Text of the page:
jae 11:25 AM  

@joho and Tita -- Me too for ALOop

Shamik 11:49 AM  

E.S.G. and I often go toe to toe with me being 1 wrong square short of a perfect solve. Not so today. Third fastest Sunday (and wasn't trying for speed) since I've been keeping track.

Even though it was a fast solve, it was one of the most enjoyable in a long time with a couple of chuckles. Favorite was GOTOYOURMOOR with a second favorite of CUSTOMEDAM. Made the crosswordese EDAM more than just a red rinded cheese!

While I would have liked a longer solve for a Sunday, this was very enjoyable.

GILL I. 11:50 AM  

I can't pick a favorite theme entry - they all made me smile. Well, maybe WHATS UP COD.... @Tita - Hah! I guess you could say "tu marido es el que corta el bacalo."
Our son, when he was about 12, bought me a box of Russell STOVER for Mother's Day with his newspaper delivery money. He was so happy with himself that he left me all the little caramel squares which I hate.
As they sometimes say in the South, this puzzle dilled my pickle.

Evan 11:54 AM  


Those HI GUY ads were for Right Guard deodorant, not Alka-Seltzers. Anonymous 12:12 provided some links to them above.

billocohoes 12:02 PM  

Proper Italian spelling is 'capisce' (informal) or 'capisci (formal) though neither is actually pronounced "Capeesh".

Anonymous 12:27 PM  

2011 Hispanic population in the US was estimated at 16.7%.

syndy 12:50 PM  

I was also thrown for ALOOP! Before I caught the theme I had Bloodmoney for 70 down and I sniveled when I had to let it go!My favorite was WHATSUPCOD but @EVAN if you catch cod icefishing you are in deep trouble.Deep! (I are a robot)

jberg 12:51 PM  

@Evan, if you can catch a COD ice fishing you're a better angler than I am.

@anonymous 12:27, 16.7% of the population, 7$ of the voters.

I don't like political commentary, but I have to object to 97D, "Peacekeeping grp." meaning NATO. The UN is a peacekeeping group; NATO is a warmaking group. You can argue that making war leads to peace, and that's a legitimate argument - but still, NATO's purpose is fundamentally to fight wars.

Anonymous 1:07 PM  

@anon 12:27 and jberg: Guessing - half LATINO, half LATINa, and yes, somewhat underrepresented in the vote.

Tita 1:57 PM  

@Gill - I thought you'd get a kick out of that one.

Hey - has anyone noticed that you are not getting email notifications?

I haven't gotten them in about 3 days, and I'm feelin' so left out! :(

Texas Momma 2:05 PM  

re: TOD

I knew TOD and how to spell it. I had 80s kids.

michael 3:13 PM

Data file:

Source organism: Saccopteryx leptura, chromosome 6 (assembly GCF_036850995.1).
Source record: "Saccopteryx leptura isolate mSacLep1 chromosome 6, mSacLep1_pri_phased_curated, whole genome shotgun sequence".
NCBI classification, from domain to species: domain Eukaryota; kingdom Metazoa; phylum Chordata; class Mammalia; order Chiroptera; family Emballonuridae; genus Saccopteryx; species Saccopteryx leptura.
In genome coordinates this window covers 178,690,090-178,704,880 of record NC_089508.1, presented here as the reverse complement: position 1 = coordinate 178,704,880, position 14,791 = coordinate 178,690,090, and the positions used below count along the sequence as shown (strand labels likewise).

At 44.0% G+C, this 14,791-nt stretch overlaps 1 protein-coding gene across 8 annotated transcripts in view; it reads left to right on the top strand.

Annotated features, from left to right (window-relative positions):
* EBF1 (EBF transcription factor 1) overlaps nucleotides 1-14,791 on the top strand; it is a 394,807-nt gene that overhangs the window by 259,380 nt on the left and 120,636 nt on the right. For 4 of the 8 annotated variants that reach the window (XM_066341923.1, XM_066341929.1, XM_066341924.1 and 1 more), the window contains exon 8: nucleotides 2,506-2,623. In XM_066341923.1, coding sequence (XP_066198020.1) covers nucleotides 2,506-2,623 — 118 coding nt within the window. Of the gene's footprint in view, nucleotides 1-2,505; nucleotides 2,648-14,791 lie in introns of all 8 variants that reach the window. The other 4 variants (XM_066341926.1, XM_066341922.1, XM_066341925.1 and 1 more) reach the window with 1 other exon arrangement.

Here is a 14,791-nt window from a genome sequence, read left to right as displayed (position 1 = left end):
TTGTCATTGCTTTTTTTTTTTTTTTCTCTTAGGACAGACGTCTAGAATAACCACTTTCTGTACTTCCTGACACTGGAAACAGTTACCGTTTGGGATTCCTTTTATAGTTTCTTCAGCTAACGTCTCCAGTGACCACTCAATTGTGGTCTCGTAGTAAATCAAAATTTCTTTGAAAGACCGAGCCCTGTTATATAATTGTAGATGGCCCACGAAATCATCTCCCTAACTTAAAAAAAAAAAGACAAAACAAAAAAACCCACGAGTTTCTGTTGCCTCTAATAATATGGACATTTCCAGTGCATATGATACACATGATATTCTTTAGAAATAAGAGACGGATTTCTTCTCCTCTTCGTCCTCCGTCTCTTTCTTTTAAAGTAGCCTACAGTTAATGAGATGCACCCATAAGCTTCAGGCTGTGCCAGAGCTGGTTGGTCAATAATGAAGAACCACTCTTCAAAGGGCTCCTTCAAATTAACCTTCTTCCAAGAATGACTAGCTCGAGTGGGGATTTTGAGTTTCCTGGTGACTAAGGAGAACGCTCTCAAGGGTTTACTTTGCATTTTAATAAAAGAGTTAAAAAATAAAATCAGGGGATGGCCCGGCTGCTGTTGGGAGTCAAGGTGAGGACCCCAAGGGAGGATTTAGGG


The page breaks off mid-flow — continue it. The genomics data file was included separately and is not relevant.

I am fairly sure that the percentage of voters that were Latino was greater than 7 percent this year. One internet source said 10 percent; another estimate prior to the election was 9 percent.

Whatever the percentage, Latino voters had a big effect on the results....

Unknown 4:13 PM  

Lotsa fun...thanks Liz Gorski!

Z 4:43 PM  

A fine Sunday. I had a malapop at 53A with AS IS making it's actual appearance at 88D and a few areas that took me awhile to piece together, but all in all a smooth solve.

Milford 6:07 PM  

Great easy-breezy Sunday. Title told us what to look for, and I got it at CUSTOM EDAM. Snarliest was in the Oregon region for me, but overall a fun solve. Best answer was ANDROGYNY, after thinking of many other words to fit there.

Never knew there was a name for Kahlua and cream.
We just called it Kahlua and cream.

Norm 6:26 PM  

@jberg: I have to disagree with your characterization of NATO. The mission of NATO is not to make war but to defend the member states. More info here:
Regards, Norm (believe it or not a happy resident of the People's Republic of Berkeley who nonetheless believes that the use of military force is sometimes required)

mac 7:58 PM  

Almost exactly what @joho said! My favorite word was androgyny: I had the -yny first and could not believe that could be right.

Fun one, Elizabeth!

sanfranman59 8:23 PM  

This week's relative difficulty ratings. See my 8/1/2009 post for an explanation. In a nutshell, the higher the ratio, the higher this week's median solve time is relative to the average for the corresponding day of the week.

All solvers (this week's median solve time, average for day of week, ratio, percentile, rating)

Mon 5:44, 6:46, 0.85, 2%, Easy (3rd lowest median solve time of 174 Mondays)
Tue 7:57, 8:58, 0.89, 18%, Easy
Wed 7:55, 11:48, 0.67, 1%, Easy (lowest median solve time of 173 Wednesdays)
Thu 25:45, 18:49, 1.37, 95%, Challenging (10th highest median solve time of 174 Thursdays)
Fri 26:25, 24:22, 1.08, 68%, Medium-Challenging
Sat 24:06, 29:04, 0.83, 15%, Easy
Sun 23:47, 32:47, 0.73, 6%, Easy

Top 100 solvers

Mon 3:28, 3:41, 0.94, 26%, Easy-Medium
Tue 4:27, 4:41, 0.95, 41%, Medium
Wed 4:30, 5:57, 0.76, 3%, Easy (5th lowest median solve time of 173 Wednesdays)
Thu 15:09, 9:24, 1.61, 98%, Challenging (4th highest median solve time of 174 Thursdays)
Fri 14:38, 12:10, 1.20, 82%, Challenging
Sat 16:04, 16:30, 0.97, 50%, Medium
Sun 23:47, 32:47, 0.73, 13%, Easy

Anonymous 9:58 PM